I feel like I should mark it on my calendar: four days ago, The New Yorker published The True History of Jewish Wizards at Hogwarts by Nathaniel Stein. There’ve been earlier edge cases at the magazine, like their Bill Gibson/Sabermetrics mashup, but all of them have had plausible deniability. Stein’s piece is clearly fanfic. Arguably, it’s self-insertion.
Why does our beloved genre and its epiphenomena keep breaking through into the mainstream? IMO, because we have so many cool toys, and writers have near-zero resistance to them. The privileging of the mainstream was a social construct built around a distribution channel, and Main Street’s been in bad shape for a while now, but there’s nothing theoretical about a case of the plot bunnies. Ask any writer who’s had one. The only way to get rid of a plot bunny, even a disreputably fannish one, is to write it.
When I first got started in bookbinding, the person who inspired me the most was Thomas J Cobden-Sanderson. He was one of the foremost figures in the great flowering of the British Arts and Crafts movement, as a bookbinder, a printer, and a type designer.
Although it was his masterful bindings that first caught my attention, his personal story held it. He’d been a solicitor, focusing on railway law, when he suffered a nervous breakdown in his early forties. He went to Italy to recuperate, and ended up doing more than that: he met and married Anne Cobden (and combined surnames with her; he had been born Sanderson). Through her he met William and Jane Morris, and they convinced him to give up the law and become first a bookbinder, and then a printer. He was extraordinarily talented at all of it.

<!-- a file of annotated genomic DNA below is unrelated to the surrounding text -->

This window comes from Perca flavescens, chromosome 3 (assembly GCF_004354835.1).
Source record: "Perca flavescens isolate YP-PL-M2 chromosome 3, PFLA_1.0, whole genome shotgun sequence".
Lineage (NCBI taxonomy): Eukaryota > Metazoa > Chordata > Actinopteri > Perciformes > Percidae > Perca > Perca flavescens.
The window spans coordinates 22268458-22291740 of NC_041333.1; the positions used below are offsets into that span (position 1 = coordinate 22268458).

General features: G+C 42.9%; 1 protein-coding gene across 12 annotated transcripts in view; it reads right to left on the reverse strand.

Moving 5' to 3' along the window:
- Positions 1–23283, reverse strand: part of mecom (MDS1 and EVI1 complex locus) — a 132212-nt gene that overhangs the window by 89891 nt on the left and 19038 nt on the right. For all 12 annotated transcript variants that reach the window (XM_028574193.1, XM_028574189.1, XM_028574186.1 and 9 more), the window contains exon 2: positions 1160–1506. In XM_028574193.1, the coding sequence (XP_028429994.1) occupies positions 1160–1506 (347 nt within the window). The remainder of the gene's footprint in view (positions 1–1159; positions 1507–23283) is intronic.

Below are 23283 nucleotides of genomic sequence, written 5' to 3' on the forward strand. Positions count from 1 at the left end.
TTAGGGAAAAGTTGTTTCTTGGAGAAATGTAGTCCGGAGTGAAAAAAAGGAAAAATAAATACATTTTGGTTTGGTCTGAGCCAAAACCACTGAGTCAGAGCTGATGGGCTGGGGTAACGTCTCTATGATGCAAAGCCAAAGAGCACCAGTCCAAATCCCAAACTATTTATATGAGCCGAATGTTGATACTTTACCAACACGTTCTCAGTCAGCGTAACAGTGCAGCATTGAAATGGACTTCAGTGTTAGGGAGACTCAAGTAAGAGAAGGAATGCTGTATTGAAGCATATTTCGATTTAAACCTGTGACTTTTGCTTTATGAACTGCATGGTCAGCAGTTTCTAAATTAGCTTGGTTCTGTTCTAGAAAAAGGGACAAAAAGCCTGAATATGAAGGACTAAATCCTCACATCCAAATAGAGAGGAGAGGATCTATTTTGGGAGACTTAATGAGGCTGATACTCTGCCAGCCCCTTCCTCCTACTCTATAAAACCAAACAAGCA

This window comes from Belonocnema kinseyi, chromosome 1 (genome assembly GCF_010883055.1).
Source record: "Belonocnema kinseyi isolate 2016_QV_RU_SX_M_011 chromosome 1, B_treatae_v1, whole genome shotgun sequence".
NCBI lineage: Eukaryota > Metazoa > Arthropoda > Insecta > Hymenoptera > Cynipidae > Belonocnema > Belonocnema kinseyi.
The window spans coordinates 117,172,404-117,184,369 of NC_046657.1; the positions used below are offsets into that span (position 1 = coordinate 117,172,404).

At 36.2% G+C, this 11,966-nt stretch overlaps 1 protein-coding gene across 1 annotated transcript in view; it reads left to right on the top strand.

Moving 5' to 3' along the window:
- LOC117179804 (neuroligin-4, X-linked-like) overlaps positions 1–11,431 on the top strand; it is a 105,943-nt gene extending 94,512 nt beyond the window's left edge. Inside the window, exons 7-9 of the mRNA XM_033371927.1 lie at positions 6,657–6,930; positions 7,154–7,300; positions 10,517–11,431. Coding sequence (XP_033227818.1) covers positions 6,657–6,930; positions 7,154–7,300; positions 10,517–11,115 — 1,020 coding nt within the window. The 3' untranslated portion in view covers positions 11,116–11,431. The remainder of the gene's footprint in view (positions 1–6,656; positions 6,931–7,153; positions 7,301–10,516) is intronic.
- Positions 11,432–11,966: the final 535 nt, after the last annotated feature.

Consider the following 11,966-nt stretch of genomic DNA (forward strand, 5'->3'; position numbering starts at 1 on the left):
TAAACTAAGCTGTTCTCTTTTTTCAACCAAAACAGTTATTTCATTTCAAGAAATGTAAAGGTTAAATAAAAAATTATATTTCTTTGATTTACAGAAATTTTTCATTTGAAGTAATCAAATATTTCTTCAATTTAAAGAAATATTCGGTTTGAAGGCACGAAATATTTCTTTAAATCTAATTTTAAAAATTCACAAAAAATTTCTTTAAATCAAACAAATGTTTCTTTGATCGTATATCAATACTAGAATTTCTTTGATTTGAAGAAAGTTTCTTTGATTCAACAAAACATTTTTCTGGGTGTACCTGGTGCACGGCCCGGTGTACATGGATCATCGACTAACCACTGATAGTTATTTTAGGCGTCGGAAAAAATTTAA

As an adult taking up an art, I found this tremendously heartening. I’m no Cobden-Sanderson, neither in talent nor in need for a change, but what he did in 24-point bold, I could certainly do in 8-point roman.
And the way he struggled with depression spoke to me, since I do as well. It was probably that depression that led him to what I can only call a work of artistic despair: when the future of the Doves Press that he had founded looked bleakest, and further control of his work less and less likely, he gradually took all of the type from the press to Hammersmith Bridge and threw it into the Thames. It was an incalculable loss: the Doves type was unique and beautiful.
There’s a powerful statement here about the tension between consent and preservation, between individual and collective good. I completely understand his desire to retain control of his work, and his revulsion at the idea that it could be used in the mechanical processes he so despised. It would be like Treebeard watching the ents be set on on treadmills to power Saruman’s monstrous works at Isengard. But still, the loss of the type has always seemed like a crime, or perhaps a sin, to me. It was a lessening of human knowledge and a diminution of the beauty in the world.
(We struggle with this always. Virgil asked that the Aeneid be destroyed when he died. Are we right to read it now, given his deathbed wish?)
If it was a kind of sin, there is now a sort of redemption: Robert Green, a designer working on a digital version of the Doves type based on printed examples, went looking and found some 150 pieces. But it’s probably not usable, and there will never be a complete set, so perhaps Cobden-Sanderson is also satisfied in the end.
(There remains the question of the Green’s digital work, but that falls, at least for me, into the long tradition of using earlier examples of lettering as a basis for new fonts. I think, or hope, that the work of translation and interpretation required to make a digital typeface from the Doves printed matter would form enough of a remove for Cobden-Sanderson’s peace of mind.)
(Thanks to Cadbury Moose for the heads-up on the story, and Sisuile Butler for the link to the article.)
Just the other day I noted in the sidebar my bemusement that heated lettercolumn exchanges in the New York Review of Books now resemble nothing so much as those found in fanzines like Richard E. Geis’s The Alien Critic, back in the day.